- Smoke.Smokers are three times more likely to have obstructive sleep apnea than people who have never smoked. Smoking can increase the amount of inflammation and fluid retention in the upper airways.
- Nasal congestion.If you have trouble breathing through your nose, either because of an anatomical problem or allergies, you're more likely to develop obstructive sleep apnea.
- Medical conditions.Congestive heart failure, high blood pressure, and type 2 diabetes are some of the conditions that can increase the risk of obstructive sleep apnea. Polycystic ovary syndrome, hormonal disorders, a previous stroke, and chronic lung conditions such as asthma may also increase risk.
central sleep apnea
Risk factors for this form of sleep apnea include:
- be olderMiddle-aged and older people are at higher risk for central sleep apnea.
- be masculineCentral sleep apnea is more common in men than in women.
- Heart disorders.Having congestive heart failure increases your risk.
- Use of narcotic analgesics.Opioid medications, especially long-acting ones like methadone, increase the risk of central sleep apnea.
- AVC.Having had a stroke increases the risk of central sleep apnea.
Sleep apnea is a serious medical condition. complications ofTOWARDmay include:
daytime fatigueRepeated awakenings associated with sleep apnea prevent typical restful sleep, making severe daytime sleepiness, fatigue, and irritability likely.
You may have trouble concentrating and falling asleep at work, while watching TV, or even while driving. People with sleep apnea are at increased risk of auto and work accidents.
You may also feel irritable, moody, or depressed. Children and adolescents with sleep apnea may do poorly in school or have behavior problems.
High blood pressure or heart problems.Sudden drops in blood oxygen levels that occur duringTOWARDincrease blood pressure and overload the cardiovascular system. HavingTOWARDincreases the risk of high blood pressure, also known as hypertension.(Video) Obstructive Sleep Apnea
TOWARDit can also increase your risk of recurrent heart attack, stroke, and irregular heartbeats, such as atrial fibrillation. If you have heart disease, multiple episodes of low blood oxygen (hypoxia or hypoxemia) can lead to sudden death from an irregular heartbeat.
- Type 2 diabetes.Having sleep apnea increases the risk of developing insulin resistance and type 2 diabetes.
- metabolic syndrome.This disorder, which includes high blood pressure, abnormal cholesterol levels, high blood sugar levels, and increased waist circumference, is associated with an increased risk of heart disease.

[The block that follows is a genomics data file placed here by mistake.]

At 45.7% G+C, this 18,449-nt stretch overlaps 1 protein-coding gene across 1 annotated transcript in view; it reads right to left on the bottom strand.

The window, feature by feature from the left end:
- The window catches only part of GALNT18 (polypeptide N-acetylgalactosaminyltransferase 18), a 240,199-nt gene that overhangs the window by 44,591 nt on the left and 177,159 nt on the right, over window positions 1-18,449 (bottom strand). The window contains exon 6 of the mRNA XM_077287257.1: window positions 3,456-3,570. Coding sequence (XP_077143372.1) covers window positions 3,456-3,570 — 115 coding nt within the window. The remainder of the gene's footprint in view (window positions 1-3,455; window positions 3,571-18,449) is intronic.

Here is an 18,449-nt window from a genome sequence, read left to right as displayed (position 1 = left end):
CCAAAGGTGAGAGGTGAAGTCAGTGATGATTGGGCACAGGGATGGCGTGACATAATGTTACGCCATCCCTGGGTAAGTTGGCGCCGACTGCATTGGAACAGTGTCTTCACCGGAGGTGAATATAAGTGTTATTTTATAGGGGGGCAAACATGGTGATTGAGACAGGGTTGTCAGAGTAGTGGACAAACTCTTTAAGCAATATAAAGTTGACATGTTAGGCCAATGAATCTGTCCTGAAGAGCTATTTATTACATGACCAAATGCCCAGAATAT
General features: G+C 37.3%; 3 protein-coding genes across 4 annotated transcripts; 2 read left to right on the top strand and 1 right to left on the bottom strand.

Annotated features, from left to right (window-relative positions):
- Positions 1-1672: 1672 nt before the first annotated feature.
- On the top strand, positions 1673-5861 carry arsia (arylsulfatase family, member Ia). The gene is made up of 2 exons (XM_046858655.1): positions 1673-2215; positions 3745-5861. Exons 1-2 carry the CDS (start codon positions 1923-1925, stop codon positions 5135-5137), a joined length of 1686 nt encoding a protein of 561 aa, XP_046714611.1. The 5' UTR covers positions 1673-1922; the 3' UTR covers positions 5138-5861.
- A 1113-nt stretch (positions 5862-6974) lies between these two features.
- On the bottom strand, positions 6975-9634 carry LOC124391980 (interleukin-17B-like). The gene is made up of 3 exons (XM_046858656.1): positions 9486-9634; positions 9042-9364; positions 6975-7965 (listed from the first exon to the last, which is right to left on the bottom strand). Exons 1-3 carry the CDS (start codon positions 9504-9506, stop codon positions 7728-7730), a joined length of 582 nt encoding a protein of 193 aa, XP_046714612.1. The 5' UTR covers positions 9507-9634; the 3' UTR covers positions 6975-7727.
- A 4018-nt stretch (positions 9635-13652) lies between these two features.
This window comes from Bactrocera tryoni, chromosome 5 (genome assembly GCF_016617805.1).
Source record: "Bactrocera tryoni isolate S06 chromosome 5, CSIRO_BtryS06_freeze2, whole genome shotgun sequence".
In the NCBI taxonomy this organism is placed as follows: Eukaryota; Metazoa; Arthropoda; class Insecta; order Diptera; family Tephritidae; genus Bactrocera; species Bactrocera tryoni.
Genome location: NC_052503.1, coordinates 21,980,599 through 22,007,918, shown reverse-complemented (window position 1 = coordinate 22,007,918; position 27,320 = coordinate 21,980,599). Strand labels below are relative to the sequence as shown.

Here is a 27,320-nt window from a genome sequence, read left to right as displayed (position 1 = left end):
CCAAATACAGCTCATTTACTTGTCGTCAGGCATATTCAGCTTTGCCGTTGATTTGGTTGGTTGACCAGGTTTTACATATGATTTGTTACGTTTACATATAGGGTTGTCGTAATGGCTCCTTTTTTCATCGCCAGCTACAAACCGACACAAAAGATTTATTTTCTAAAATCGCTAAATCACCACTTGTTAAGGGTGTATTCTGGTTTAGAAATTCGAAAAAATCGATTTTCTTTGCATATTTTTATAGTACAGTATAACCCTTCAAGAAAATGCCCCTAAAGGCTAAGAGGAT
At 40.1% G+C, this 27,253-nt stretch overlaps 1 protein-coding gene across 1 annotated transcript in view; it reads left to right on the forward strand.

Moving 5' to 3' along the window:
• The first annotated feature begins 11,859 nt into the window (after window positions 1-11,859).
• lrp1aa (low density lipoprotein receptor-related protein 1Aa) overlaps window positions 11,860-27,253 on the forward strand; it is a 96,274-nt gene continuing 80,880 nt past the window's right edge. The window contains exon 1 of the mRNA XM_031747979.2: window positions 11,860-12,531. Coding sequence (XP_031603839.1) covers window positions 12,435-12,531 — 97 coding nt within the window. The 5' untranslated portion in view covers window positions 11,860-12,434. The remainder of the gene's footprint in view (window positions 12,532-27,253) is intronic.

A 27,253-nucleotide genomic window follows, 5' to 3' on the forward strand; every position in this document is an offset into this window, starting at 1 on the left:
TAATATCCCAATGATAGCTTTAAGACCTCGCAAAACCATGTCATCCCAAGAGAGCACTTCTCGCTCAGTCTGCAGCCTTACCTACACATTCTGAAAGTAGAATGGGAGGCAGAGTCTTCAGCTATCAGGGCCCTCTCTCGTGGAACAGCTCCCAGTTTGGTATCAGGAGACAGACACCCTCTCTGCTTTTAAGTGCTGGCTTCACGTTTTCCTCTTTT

Complications with medications and surgery.Obstructive sleep apnea is also a concern with certain medications and general anesthesia. People with sleep apnea may be more likely to have complications after major surgery because they are prone to breathing problems, especially when sedated and lying on their backs.
Before having surgery, tell your doctor about your sleep apnea and how it's being treated.
- liver problemsPeople with sleep apnea are more likely to have erratic results on liver function tests, and their livers are more likely to show signs of scarring, known as nonalcoholic fatty liver disease.
- Sleep deprived couples.Loud snoring can prevent someone sleeping nearby from getting a good rest. It is common for the couple to have to go to another room, or even to another floor of the house, in order to sleep.
complications ofCSAmay include:
Fatigue.Repeated awakenings associated with sleep apnea make typical restful sleep impossible. People with central sleep apnea often experience severe fatigue, daytime sleepiness, and irritability.
You may find it difficult to concentrate and fall asleep at work, while watching TV, or even while driving.
Cardiovascular problems.Sudden drops in blood oxygen levels that occur during central sleep apnea can negatively affect heart health.
If there is underlying heart disease, these multiple repeated episodes of low blood oxygen, known as hypoxia or hypoxemia, worsen the prognosis and increase the risk of irregular heart rhythms.
By Mayo Clinic staff
December 23, 2022